And, just as important, I'll have the momentum at that time to push through any monotony.

* And that would technically make me full-stack capable.

But JavaScript is at least a year away. SQL is at least two years away. A lot can happen in two years. So I'm open-minded and focused on the next 6 months for now.

Note: Before choosing data science, I had maintained an open mind to changing course, but I've since found a direction to pursue. That's the point! Stay open-minded until you find which path of programming you want to follow.

The next part is the "where."

That is, “where do you learn?”

After some reading, I've decided on a plan for the next 9 months. Here's an outline of my plan (and here are the courses) that you can use for reference when considering your own:

Phase 1: Introduction to programming and data science
3 Months - The lockdown fast-track.

  1. 1. Complete course: Automate the Boring Stuff ✓
  2. 2. Study book: Automate the Boring Stuff
  3. 3. Earn the Data Analytics Professional Certificate ✓
  4. 4. Complete course: Introduction to Computer Science
  5. 5. Complete course: 2021 Complete Python Bootcamp
  6. 6. Earn the Data Structures and Algorithms Specialization
  7. 7. Review all of the lessons learned from the above.
  8. 8. Begin solving coding problems via sites like Codewars

Phase 2: Broaden newly acquired knowledge & expand my skillset
3 Months - One programming & analytical course at a time.

  1. 9. Earn the Data Visualization with Tableau Specialization
  2. 10. Study PWC's Specialization on Data Analysis and Presentation
  3. 11. Complete course: the Complete SQL Bootcamp 2021
  4. 12. Complete course: MySQL for Data Analytics and Business Intelligence
  5. 13. Complete course: Querying Microsoft SQL Server with Transact-SQL
  6. 14. Complete course: Databases and SQL for Data Science with Python
  7. 15. Complete course: Python for Data Science and Machine Learning

Phase 3: Deep conceptual learning & the cherries on top
3 Months - Only 1 course at a time

  1. 16. Earn the AWS Fundamentals Specialization
  2. 17. Complete course: Statistics for Data Science and Business Analysis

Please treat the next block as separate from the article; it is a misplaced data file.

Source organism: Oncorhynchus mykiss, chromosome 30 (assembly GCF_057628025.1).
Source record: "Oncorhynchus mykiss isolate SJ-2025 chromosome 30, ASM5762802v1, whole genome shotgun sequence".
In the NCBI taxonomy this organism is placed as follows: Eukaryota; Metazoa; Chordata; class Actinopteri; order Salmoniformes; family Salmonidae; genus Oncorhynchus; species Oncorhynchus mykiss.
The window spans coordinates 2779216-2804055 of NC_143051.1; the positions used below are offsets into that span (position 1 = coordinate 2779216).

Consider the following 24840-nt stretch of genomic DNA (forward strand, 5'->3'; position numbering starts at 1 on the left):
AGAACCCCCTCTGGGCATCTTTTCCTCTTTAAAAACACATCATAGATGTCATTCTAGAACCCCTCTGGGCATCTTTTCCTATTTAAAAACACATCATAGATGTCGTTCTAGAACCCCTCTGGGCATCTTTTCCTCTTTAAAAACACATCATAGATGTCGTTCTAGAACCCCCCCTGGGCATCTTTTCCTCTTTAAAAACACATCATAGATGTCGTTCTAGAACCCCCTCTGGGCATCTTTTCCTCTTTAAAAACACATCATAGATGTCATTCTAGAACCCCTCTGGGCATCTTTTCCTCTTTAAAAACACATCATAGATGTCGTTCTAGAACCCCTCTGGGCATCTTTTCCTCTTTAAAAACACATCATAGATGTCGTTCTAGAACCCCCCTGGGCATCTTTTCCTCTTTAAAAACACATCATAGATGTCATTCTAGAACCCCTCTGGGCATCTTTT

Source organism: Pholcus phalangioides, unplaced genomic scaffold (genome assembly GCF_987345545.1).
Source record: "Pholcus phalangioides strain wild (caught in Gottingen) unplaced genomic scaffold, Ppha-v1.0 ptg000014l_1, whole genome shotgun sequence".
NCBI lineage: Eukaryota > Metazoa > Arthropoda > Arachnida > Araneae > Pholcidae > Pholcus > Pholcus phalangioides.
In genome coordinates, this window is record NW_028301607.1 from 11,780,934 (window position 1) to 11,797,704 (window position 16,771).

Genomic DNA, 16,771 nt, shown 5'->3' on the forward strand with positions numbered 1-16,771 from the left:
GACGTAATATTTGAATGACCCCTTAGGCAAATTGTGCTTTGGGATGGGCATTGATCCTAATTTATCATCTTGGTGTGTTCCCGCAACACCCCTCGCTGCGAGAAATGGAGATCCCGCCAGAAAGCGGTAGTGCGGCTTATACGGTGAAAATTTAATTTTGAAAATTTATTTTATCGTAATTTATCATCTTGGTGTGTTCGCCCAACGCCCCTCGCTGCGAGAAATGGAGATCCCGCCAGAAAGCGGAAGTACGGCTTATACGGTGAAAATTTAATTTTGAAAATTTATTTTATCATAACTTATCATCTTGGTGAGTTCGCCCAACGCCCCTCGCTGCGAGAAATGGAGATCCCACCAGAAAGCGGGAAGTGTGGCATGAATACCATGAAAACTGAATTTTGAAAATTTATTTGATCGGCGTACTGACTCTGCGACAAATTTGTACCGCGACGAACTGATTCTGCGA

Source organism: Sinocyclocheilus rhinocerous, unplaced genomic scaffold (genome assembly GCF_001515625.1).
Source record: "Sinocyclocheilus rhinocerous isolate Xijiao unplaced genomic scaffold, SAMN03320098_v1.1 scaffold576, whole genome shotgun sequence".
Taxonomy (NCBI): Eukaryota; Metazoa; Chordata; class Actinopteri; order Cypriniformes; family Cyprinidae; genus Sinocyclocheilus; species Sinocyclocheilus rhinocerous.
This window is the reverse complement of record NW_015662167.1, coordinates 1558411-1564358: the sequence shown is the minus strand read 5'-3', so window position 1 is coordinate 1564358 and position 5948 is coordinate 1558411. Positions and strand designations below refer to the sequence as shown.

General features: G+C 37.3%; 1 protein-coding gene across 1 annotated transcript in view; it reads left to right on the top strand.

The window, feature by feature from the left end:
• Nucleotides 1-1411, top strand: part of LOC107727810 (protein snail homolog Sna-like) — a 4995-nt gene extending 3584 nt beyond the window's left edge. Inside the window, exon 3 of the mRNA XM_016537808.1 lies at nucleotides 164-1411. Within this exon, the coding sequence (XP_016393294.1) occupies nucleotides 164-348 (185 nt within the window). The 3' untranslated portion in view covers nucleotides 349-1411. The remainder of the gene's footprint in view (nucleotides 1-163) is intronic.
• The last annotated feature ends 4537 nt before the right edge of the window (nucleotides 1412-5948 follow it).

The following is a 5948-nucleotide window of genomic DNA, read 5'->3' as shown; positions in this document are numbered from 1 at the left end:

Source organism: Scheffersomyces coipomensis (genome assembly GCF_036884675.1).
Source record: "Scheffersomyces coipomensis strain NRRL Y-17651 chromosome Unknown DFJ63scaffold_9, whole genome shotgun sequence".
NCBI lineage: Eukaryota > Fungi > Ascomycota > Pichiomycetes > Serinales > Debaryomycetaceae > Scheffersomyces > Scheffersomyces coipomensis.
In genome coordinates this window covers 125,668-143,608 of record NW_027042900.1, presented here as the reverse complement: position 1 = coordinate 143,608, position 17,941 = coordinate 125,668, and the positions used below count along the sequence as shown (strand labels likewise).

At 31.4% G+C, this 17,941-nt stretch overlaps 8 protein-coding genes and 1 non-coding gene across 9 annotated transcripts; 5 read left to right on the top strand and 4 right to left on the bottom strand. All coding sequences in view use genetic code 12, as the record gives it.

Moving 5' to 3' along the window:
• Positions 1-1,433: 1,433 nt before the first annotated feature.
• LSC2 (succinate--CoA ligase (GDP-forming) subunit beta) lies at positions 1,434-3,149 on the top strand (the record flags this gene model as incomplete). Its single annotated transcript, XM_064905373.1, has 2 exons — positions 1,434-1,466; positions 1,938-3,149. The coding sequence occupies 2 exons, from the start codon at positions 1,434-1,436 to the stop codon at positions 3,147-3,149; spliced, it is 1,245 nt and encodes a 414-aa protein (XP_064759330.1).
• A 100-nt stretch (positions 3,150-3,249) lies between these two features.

3. 18. Earn the Methods and Statistics in Social Sciences Specialization
  4. 19. Study various forms of calculus via Khan Academy
  5. 20. Complete an original Python project

Next Step: Begin freelance data analysis

This is a bit comprehensive, but the approach and these contacts work for me.


The purposes of programming are quite varied. We all have different interests, learning preferences, and circumstances. We choose to learn different languages. Some study at coding boot camps. Some study online. Some prefer practical exercise over concepts.

What's important is that you know YOUR direction and plan. How that looks is up to you!

Once you have a plan and you're finally getting your feet wet, you need to make sure you follow through. Especially when picking up a new skill (and a new habit) this can be very challenging.

Here are my keys to make sure I stay motivated:

Have a plan: Plan out your study in a way that makes sense to you. I have a simple year-long outline, a simple 3-month plan, and a weekly study schedule.

Be consistent: Progress is all about gradual, constant motion- you can't rush this. This is why I committed to a minimum of just 1 hour per day for 1,000 days.

Be accountable: Try to get people in your social circle to keep you accountable for your goals. This is extremely important for long-term success.

Have support: Similar to accountability, it's important to have people there for you when you have a hard time moving forward. There are many coding groups you can join if your own social circle doesn't understand what you're doing.

Have rewards: Celebrate and incentivize your successes, whether it's completing a programming book or successfully running a program that YOU coded.

Enjoy learning: Build in personal passion projects to your study schedule. Learn languages appealing to you. "All work and no play makes Jack a dull boy [or girl]!"

Maintaining progress isn't always easy, but nothing that’s worth it is easy. If you’ve finished this article chances are that you think it is worth it.

Don’t procrastinate. Right now, take 2 minutes to write down 1-3 reasons YOU want to learn how to code. Brownie points: post those reasons to my Facebook post to get accountable.

We’re in this together!